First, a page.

He waited by the door for five minutes before a teenage boy ran out. Leo barely caught the door before it slammed behind him. Inside, a fluorescent light hung askew from the ceiling, buzzing like a wasp. Helen’s was the first door to the right. Circulars from convenience stores drifted on the floor, and on the far wall was a bank of mailboxes. One was ajar, stuffed with unclaimed bills and magazines. More envelopes piled on the steps. Each bore Helen’s name.
His knocking went unanswered; but he thought he heard someone moving inside.
“Helen,” he called softly. “It’s Leo. You okay?”
He knocked harder, called her name, finally pounded with both fists. Still nothing. He should leave; he should call the police. Better still, forget ever coming here. But he was here, now; the police would question him no matter what; the curator for Indo-Asian Studies would look at him askance. Leo bit his lip and tested the doorknob. Locked; but the wood gave way slightly as he leaned against it. He rattled the knob and braced himself to kick the door in.
He didn’t have to. In his hand the knob twisted and the door swung inward, so abruptly that he fell inside. The door banged shut behind him. He glanced across the room, looking for her; but all he saw was gray light, the gauzy shadows cast by gritty curtains. Then he breathed in, gagging, and pulled his sleeve to his mouth until he gasped through the cotton. He backed toward the door, slipping on something dank, like piles of wet clothing. He glanced at his feet and grunted in disgust.
Roses. They were everywhere: heaps of rotting flowers, broken branches, leaves stripped from bushes, an entire small ficus tree tossed into the corner. He forgot Helen, turned to grab the doorknob and tripped on an uprooted azalea. He fell, clawing at the wall to balance himself. His palms splayed against the plaster and slid as though the surface was still wet. Then, staring upward he saw that it
wet. Water streamed from the ceiling, flowing down the wall to soak his shirt cuffs. Leo moaned. His knees buckled as he sank, arms flailing, into the mass of decaying blossoms. Their stench suffocated him; his eyes watered as he retched and tried to stagger back to his feet.
Then he heard something, like a bell, or a telephone; then another faint sound, like an animal scratching overhead. Carefully he twisted to stare upward, trying not to betray himself by moving too fast. Something skittered across the ceiling, and Leo’s stomach turned dizzily. What could be up there? A second blur dashed to join the first; golden eyes stared down at him, unblinking.
Geckos, he thought frantically. She had pet geckos. She
pet geckos. Jesus.
She couldn’t be here. It was too hot, the stench horrible: putrid water, decaying plants, water everywhere. His trousers were soaked from where he had fallen, his knees ached from kneeling in a trough of water pooling against the wall. The floor had warped and more flowers protruded from cracks between the linoleum, brown fronds of iris and rotting honeysuckle. From another room trickled the sound of water dripping steadily, as though a tap was running.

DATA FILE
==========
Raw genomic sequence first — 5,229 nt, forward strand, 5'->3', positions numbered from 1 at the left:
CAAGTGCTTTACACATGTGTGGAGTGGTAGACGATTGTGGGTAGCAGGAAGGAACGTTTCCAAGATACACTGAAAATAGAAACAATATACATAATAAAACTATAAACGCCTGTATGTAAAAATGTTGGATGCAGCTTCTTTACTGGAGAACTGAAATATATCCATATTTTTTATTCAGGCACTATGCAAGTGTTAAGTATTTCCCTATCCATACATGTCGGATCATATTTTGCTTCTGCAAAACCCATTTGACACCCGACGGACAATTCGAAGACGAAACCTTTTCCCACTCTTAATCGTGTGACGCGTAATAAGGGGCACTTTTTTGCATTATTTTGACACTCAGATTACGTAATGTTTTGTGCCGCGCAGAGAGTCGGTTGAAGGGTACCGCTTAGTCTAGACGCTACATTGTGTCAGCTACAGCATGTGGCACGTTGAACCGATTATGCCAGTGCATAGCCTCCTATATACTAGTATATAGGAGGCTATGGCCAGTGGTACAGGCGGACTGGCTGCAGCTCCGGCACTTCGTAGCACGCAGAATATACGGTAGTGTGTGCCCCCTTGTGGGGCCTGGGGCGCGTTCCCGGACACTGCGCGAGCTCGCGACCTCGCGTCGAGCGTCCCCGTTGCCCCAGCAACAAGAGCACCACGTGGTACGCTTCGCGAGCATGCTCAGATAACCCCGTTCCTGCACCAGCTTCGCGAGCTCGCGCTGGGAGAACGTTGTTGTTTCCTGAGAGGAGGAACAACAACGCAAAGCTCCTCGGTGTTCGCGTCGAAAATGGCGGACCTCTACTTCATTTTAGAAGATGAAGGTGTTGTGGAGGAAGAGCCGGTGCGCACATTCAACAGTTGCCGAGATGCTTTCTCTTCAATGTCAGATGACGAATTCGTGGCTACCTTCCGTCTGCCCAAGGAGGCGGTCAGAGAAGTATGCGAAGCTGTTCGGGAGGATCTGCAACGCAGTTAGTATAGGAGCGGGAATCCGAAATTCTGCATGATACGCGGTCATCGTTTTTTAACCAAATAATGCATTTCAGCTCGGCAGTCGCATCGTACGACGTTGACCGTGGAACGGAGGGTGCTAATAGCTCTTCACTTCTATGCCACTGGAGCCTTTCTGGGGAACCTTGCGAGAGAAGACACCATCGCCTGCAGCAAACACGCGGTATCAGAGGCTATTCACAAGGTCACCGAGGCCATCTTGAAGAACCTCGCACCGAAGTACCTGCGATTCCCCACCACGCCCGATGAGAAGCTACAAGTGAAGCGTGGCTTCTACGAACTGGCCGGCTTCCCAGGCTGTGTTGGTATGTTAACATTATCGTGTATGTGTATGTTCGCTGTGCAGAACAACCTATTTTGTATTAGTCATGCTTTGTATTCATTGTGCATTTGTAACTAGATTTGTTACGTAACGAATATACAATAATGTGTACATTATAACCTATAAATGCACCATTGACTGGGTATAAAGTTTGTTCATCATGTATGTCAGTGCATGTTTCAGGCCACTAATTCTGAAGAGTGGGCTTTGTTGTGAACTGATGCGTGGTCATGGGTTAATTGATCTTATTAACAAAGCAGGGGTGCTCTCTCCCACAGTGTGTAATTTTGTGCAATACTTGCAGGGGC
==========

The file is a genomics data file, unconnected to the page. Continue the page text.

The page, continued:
He had to get out. He’d leave the door open—police, a landlord. Someone would call for help. But he couldn’t reach the door. He couldn’t stand. His feet skated across the slick tiles as his hands tore uselessly through wads of petals. It grew darker. Golden bands rippled across the floor as sunlight filtered through the gray curtains. Leo dragged himself through rotting leaves, his clothes sopping, tugging aside mats of greenery and broken branches. His leg ached where he’d fallen on it and his hands stung, pricked by unseen thorns.
Something brushed against his fingers and he forced himself to look down, shuddering. A shattered nautilus left a thin red line across his hand, the sharp fragments gilded by the dying light. As he looked around he noticed other things, myriad small objects caught in the morass of rotting flowers like a nightmarish ebb tide on the linoleum floor. Agates and feathered masks; bird of paradise plumes encrusted with mud; cracked skulls and bones and cloth of gold. He recognized the carved puppet Helen had been playing with that afternoon in the Indonesian corridor, its headdress glittering in the twilight. About its neck was strung a plait of flowers, amber and cerulean blossoms glowing like phosphorescence among the ruins.
Through the room echoed a dull clang. Leo jerked to his knees, relieved. Surely someone had knocked? But the sound came from somewhere behind him, and was echoed in another harsher, note. As this second bell died he heard the geckos’ feet pattering as they fled across the ceiling. A louder note rang out, the windowpanes vibrating to the sound as though wind-battered. In the corner the leaves of the ficus turned as if to welcome rain, and the rosebushes stirred.
Leo heard something else, then: a small sound like a cat stretching to wakefulness. Now both of his legs ached, and he had to pull himself forward on his hands and elbows, striving to reach the front door. The clanging grew louder, more resonant. A higher tone echoed it monotonously, like the echo of rain in a well. Leo glanced over his shoulder to the empty doorway that led to the kitchen, the dark mouth of the hallway to Helen’s bedroom. Something moved there.
At his elbow moved something else and he struck at it feebly, knocking the puppet across the floor. Uncomprehending, he stared after it, then cowered as he watched the ceiling, wondering if one of the geckos had crept down beside him.
There was no gecko. When Leo glanced back at the puppet it was moving across the floor toward him, pulling itself forward on its long slender arms.
The gongs thundered now. A shape humped across the room, something large enough to blot out the empty doorway behind it. Before he was blinded by petals, Leo saw that it was a shrunken figure, a woman whose elongated arms clutched broken branches to propel herself, legs dragging uselessly through the tangled leaves. About her swayed a host of brilliant figures no bigger than dolls. They had roped her neck and hands with wreaths of flowers and scattered blossoms onto the floor about them. Like a flock of chattering butterflies they surged toward him, tiny hands outstretched, their long, tongues unfurling like crimson pistils, and the gongs rang like golden bells as they gathered about him to feed.
This was my first published story, bought by Tappan King for
magazine in 1987; it appeared early in 1988. In a phone conversation, Tappan said that I would be a good writer for the 90s, because my work had “heart and also sharp little teeth.”
At the time I was living in Washington, D.C., and working at the Smithsonian Institution. The demonic puppet of the title was something I bought on my lunch hour one afternoon, walking from the Mall to a dim little shop called The Artifactory. I fell in love with the puppet and paid fifty dollars for it, a huge chunk of my meager paycheck; but when I brought it back to my cubicle at the National Air and Space Museum I announced that it would bring me luck. It did: shortly thereafter I wrote the story, and even though it took a year or so, I finally sold it.